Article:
Why use a Standby Notification Server?

If you have a requirement for redundancy that is not met by having a backup, you can use this option. Monitoring should generally be a continuous service, and should fail over automatically should the main server become unavailable. This is possible with GroundWork using the Standby Notification Server. 

A second copy of the majority of your monitoring configuration is automatically synchronized to the Standby server on the fly. Any changes you make to the Nagios Monitoring configuration and GroundWork Messenger are all synchronized. Downtimes are also synchronized. 

A Standby server won't send notifications through GroundWork Messenger until and unless the Primary is no longer available or healthy. Once the Primary recovers, notifications from the Standby are once again suppressed.

Standalone or as Parent servers

You can use the Primary-Standby pair in standalone mode, that is, as standalone active check servers with double monitoring. This is also possible when using GDMA, as GDMA can have multiple target servers defined, and so report to both the Primary and Standby. Standby servers don't build externals automatically, so the GDMA systems will start complaining after a few days that they can't get new configurations without the Primary online. 

The main way Primary and Standby servers are deployed, however, is as Parents of Parent Managed Child or Child Managed Child servers. This guide covers setting up these deployment scenarios. You can, of course, mix these scenarios as needed to cover your particular deployment needs. 

Not a HA solution

Standby Notification Server is not a full High Availability (HA) solution. Only specific tables of specific databases are replicated, and any active monitoring done by the Standby effectively duplicates that done by the Primary. There is no block-level synchronization of disks, redundant journaling, etc. Also, if you do fail over to Standby operation, you can't make changes to the configuration until you recover the Primary server - it is not an "A/B" operational model.

If your requirement is for a full HA solution, please contact support@gwos.com. We have such solutions for you, but they are not included with GroundWork and come at a premium cost. 



You must have:

  • Primary and Standby GroundWork hosts (servers)
  • SSH (TCP/22) from Primary to Standby 
  • SSH (TCP/22) from Standby to Primary
  • Postgres available on the Primary from the Standby (TCP/5432)
  • You need to know the stable DNS name or IP address of both the Primary and Standby servers
  • You may want to set a non-default password for the replication role so you should be ready to set one, or to store the randomly generated one that the installer can provide

GroundWork UserID

  • GroundWork UserID must be the same, with the /gw8 install in the home directory. GroundWork requires a UserID on the GroundWork 8 host, the ID doesn't matter, (we use user gwos), but it has to be the same on each system, Primary and Standby. 
  • The SSH key exchange required needs to be for this user, so it must be possible to SSH into the server as the GroundWork (gwos) user using ssh keys.
  • The GroundWork user's home must contain the GroundWork 8 installation (gw8) subdirectory.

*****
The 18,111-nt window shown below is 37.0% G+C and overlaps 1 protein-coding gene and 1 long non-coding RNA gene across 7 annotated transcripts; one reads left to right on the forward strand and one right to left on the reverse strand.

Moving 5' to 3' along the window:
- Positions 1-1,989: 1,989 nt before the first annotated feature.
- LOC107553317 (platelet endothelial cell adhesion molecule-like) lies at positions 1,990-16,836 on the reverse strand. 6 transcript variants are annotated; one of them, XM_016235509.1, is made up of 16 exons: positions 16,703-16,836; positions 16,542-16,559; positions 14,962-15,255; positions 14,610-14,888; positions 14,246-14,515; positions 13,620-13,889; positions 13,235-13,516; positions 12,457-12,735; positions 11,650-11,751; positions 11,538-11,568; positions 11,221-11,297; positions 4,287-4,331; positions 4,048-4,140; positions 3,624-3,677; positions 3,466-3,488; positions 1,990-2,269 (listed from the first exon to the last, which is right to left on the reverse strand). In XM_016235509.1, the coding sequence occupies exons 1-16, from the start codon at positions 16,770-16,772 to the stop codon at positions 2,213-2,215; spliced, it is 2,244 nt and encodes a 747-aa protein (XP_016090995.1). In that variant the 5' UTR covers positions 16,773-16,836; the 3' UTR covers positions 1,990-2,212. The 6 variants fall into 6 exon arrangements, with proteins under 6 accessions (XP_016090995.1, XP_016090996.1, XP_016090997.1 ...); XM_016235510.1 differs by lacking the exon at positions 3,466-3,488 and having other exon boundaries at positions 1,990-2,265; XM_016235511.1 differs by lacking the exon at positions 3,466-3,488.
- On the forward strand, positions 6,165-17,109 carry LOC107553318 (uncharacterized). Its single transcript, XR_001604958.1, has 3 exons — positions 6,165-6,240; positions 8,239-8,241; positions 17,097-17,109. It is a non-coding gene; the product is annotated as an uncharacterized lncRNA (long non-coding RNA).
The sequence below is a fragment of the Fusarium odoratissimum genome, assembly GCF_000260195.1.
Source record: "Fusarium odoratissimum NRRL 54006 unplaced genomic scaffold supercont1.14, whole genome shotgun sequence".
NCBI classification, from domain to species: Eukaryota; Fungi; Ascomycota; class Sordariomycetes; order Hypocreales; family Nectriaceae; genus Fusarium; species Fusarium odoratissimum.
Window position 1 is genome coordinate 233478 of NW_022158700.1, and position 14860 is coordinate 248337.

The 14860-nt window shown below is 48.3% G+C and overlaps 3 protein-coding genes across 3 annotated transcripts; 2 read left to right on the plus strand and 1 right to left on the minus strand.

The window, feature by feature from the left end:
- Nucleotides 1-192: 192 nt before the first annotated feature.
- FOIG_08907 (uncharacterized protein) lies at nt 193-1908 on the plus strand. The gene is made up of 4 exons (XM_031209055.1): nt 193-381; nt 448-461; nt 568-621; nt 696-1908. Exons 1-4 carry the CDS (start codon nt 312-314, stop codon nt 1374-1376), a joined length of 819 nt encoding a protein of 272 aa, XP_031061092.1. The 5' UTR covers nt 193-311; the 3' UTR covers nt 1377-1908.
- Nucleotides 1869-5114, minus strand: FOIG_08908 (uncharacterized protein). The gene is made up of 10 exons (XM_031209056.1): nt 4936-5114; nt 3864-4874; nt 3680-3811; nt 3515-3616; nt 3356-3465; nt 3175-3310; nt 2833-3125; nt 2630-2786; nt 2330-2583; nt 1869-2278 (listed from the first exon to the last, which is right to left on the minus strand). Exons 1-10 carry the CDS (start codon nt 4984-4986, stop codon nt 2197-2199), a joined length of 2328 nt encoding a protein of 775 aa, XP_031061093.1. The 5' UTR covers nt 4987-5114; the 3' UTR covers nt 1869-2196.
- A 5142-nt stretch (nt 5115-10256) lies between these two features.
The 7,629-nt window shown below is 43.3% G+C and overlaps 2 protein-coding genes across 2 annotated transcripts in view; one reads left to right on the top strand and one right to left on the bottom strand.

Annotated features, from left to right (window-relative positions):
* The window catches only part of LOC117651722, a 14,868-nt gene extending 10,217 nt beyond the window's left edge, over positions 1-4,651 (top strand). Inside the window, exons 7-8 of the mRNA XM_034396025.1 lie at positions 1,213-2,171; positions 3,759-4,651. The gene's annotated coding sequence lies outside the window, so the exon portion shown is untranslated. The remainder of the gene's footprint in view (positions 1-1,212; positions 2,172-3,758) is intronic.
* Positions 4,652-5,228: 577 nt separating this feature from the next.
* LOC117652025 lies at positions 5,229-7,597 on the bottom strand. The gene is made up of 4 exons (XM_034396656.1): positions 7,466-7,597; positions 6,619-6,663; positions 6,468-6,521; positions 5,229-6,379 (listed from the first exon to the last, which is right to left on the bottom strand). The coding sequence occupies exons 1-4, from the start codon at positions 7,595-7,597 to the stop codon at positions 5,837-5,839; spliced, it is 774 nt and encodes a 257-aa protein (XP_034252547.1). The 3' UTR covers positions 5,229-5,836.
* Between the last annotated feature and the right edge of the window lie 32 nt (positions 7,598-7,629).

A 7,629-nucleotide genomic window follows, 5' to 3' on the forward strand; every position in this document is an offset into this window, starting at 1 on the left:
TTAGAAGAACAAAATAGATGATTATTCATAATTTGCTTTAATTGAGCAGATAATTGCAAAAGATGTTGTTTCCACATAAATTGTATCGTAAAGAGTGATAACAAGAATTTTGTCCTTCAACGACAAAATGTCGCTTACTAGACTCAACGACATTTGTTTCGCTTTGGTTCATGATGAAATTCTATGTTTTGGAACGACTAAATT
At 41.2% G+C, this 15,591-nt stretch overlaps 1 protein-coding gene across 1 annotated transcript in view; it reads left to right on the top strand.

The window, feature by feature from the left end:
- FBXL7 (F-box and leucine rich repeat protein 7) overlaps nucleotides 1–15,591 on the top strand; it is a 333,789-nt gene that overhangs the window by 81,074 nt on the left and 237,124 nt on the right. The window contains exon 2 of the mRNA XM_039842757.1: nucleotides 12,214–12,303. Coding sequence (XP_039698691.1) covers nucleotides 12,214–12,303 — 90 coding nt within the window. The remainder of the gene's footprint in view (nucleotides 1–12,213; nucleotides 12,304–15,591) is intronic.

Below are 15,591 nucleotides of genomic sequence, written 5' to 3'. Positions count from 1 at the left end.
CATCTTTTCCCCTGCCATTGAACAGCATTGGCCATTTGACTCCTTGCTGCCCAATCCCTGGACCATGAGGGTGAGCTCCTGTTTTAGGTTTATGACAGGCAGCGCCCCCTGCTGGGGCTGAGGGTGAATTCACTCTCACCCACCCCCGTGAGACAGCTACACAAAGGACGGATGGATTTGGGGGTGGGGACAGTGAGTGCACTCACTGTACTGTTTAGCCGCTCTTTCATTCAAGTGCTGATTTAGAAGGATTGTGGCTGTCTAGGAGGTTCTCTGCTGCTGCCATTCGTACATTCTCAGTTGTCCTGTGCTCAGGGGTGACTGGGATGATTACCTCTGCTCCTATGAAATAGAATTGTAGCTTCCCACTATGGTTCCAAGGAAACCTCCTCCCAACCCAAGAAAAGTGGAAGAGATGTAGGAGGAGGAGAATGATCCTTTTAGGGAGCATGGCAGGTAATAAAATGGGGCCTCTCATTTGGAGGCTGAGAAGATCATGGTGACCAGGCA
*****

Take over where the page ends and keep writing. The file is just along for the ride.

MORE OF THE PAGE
• If you need to change these parameters, you can, but the automated scripted installation will need to be adjusted. We suggest you contact GroundWork Support if these conditions don't meet your requirements. 

GroundWork Monitor Enterprise

There are two versions of the Standby server, and they are specific to GroundWork Monitor Enterprise 8.1.3 and 8.2.0. Don't try to use a version of Standby that does not match your GroundWork version. This document is for the 8.2.0 version. 

GroundWork Monitor Enterprise License

There's no restriction on using the license for the Primary on the Standby. You can simply apply the same license to both servers. 

Setup Procedures

If you already have an existing GroundWork 8.2.0 server installed as a parent or a standalone, you can use this setup procedure to add a Standby server to it, making it a Primary. Of course you can add new GroundWork servers as well, and set them up clean in Primary-Standby pairs. Please note that the Standby server must start out as a clean install when you set up the pair, though the Primary can have a working configuration and need not be a clean install. 

We provide a scripted procedure to set up a new Standby server to pair with an existing Primary server, as long is it meets the requirements. This procedure makes a backup for you, so you can revert and try again if you make a mistake or hit an error. 

Throughout these setup procedures, we will assume that you have both the Primary and Standby running, set up under the gwos user. In addition, we require the gw8 subdirectory be located immediately below the gwos user home e.g., /home/gwos/gw8. This procedure will not work if you have installed GroundWork under the root user, or if you located the gw8 directory elsewhere in the file system. You can contact support if you need to verify that your servers are set up correctly. 

Your choice of operational mode (Standalone or Parent) isn't relevant until and unless you decide to add Child servers. You can always switch the mode later if you prefer not to decide now, but we recommend having a complete plan before going through this procedure. 

Primary Server

To set up the Primary server, the easiest way is to download the zip file which contains all the required scripts, plugins, and configurations. This procedure requires an offline backup, and will also bounce the GroundWork server, so be prepared for an interruption in monitoring. 

  1. Download the Primary file. Place it in the gwos user home directory, this must be the directory immediately above the gw8 directory, and the location you land when connecting by SSH.
  2. Expand the file:

    tar zxvf sns-primary_8.2.0.tar.gz
  3. Change the directory: